W hen I was asked as a kid, “What do you want to be when you grow up?,” I responded like most kids with “a fireman” or “an astronaut.” I also went through a period where I wanted to be an architect, but once I realized that most people don’t actually want a playground slide in their house, I moved on.
Regardless of my career direction as a youngster, you never would have heard me say that I was going to be in a career where I would get excited about a National Labor Relations Board ruling! But that’s exactly what happened last Thursday when the NLRB issued its ruling involving waste management company Browning-Ferris Industries and staffing firm Leadpoint Business Services.
You can read more about the decision through the following resources: Spend Matters, NLRB and The Hill. But in short, the ruling indicates that Browning-Ferris bears equal responsibility for unfair treatment of Leadpoint’s employees, who were assigned as contractors in Browning-Ferris facilities. Additionally, as a co-employer, Browning-Ferris may now be required to engage in collective bargaining negotiations with Leadpoint-provided contractors.
This controversial decision raises more questions than it answers:
- How will it impact companies that engage non-employee workers?
- What fines, penalties and lawsuits might they be subject to?
- Will this result in a reversal of the rapid growth of the non-employee workforce?
- Will it force companies to change the nature of how they engage non-employees by pushing them toward statements of work versus time and materials agreements?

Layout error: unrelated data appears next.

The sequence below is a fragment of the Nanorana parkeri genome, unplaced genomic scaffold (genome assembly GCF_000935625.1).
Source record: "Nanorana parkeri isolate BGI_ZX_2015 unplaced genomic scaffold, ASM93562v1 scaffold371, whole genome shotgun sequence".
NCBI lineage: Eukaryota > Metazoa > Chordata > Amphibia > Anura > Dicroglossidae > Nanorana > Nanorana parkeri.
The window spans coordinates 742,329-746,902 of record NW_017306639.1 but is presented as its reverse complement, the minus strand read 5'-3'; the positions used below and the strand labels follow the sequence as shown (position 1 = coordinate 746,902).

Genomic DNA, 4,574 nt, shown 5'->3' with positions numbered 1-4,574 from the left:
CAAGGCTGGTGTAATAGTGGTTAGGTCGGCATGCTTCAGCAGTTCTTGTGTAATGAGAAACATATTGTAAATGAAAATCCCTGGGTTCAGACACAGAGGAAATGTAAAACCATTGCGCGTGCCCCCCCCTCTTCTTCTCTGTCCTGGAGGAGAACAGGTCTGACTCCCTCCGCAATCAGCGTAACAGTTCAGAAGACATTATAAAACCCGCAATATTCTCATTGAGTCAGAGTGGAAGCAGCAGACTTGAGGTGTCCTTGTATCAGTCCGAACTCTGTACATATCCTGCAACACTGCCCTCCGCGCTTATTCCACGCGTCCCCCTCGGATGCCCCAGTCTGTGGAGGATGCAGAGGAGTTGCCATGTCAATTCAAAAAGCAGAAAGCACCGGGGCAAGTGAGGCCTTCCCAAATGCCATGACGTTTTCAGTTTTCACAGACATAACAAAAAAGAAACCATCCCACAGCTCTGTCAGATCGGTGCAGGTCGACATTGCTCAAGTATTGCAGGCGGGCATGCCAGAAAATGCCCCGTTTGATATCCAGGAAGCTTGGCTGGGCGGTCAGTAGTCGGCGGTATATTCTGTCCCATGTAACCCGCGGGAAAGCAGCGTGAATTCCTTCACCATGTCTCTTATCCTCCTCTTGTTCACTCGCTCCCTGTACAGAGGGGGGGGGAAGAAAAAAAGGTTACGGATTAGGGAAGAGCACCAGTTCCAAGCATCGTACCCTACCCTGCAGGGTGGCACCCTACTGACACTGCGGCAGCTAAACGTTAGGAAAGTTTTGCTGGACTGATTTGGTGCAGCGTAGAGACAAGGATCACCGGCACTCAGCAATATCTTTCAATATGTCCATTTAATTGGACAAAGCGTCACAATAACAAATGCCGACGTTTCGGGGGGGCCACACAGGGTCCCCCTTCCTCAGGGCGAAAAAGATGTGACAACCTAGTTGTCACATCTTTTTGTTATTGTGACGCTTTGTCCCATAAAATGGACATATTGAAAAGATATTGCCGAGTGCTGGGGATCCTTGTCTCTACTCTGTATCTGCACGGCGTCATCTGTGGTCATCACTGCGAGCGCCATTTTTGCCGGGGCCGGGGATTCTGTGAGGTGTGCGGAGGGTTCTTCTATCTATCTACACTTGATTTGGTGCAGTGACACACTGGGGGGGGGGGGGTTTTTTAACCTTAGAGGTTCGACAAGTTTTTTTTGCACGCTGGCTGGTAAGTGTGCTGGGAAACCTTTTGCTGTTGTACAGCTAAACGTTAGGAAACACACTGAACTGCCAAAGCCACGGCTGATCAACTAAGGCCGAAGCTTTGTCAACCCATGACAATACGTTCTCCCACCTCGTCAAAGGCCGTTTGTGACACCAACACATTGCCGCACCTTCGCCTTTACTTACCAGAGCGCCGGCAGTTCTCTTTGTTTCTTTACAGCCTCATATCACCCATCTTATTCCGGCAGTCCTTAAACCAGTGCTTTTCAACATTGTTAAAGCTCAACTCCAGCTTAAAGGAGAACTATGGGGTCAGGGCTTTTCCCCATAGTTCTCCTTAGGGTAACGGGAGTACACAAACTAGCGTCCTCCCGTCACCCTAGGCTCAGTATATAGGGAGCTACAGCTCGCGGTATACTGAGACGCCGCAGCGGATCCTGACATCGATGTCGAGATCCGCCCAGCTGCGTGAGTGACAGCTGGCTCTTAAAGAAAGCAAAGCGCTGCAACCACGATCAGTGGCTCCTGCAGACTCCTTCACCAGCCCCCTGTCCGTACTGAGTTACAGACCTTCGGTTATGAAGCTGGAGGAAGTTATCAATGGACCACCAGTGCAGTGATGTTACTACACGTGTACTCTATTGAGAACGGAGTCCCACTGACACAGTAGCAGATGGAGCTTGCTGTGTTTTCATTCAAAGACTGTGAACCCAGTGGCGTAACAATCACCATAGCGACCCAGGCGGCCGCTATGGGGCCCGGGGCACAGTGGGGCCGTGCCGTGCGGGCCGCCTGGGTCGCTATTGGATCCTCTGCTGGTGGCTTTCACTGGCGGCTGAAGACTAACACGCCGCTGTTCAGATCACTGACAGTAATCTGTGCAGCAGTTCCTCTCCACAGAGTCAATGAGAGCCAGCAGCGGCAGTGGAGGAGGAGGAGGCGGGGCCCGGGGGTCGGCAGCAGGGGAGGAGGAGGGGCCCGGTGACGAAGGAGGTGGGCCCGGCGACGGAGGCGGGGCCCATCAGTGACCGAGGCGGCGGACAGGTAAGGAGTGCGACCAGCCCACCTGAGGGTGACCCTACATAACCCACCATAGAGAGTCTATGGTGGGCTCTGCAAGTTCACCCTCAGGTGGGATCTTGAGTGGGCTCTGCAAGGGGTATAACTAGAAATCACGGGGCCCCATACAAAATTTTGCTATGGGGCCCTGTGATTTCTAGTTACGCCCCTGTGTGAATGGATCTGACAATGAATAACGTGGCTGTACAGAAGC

- Will companies start using more freelancers and independent contractors to avoid the third-party risks driven by the buyer-supplier-worker relationship?
- How will suppliers of all sizes respond? Will bill rates go up? Down?
Time will tell and this former wannabe-astronaut will be watching closely! What I do know is this: Those responsible for enterprise contingent labor and related services, who don’t have full control over their non-employees, should seriously consider going on the offensive.
One viable option is capturing all non-employee spend in a vendor management system (VMS), which allows you control and visibility into your non-employee workforce. This control will lead to informed decision-making and risk mitigation, regardless of the actual ramifications of the NLRB decision.
We’ll be posting more about co-employment risk, including covering updates about the ruling. We’ll also talk about how IQN’s customer experience, technological innovation, and partner ecosystem help our clients get the most out of their contingent workforces in light of how fast this market is changing. In the meantime, if you need to know what to do next to get control and mitigate your risks, reach out. We’re glad to help.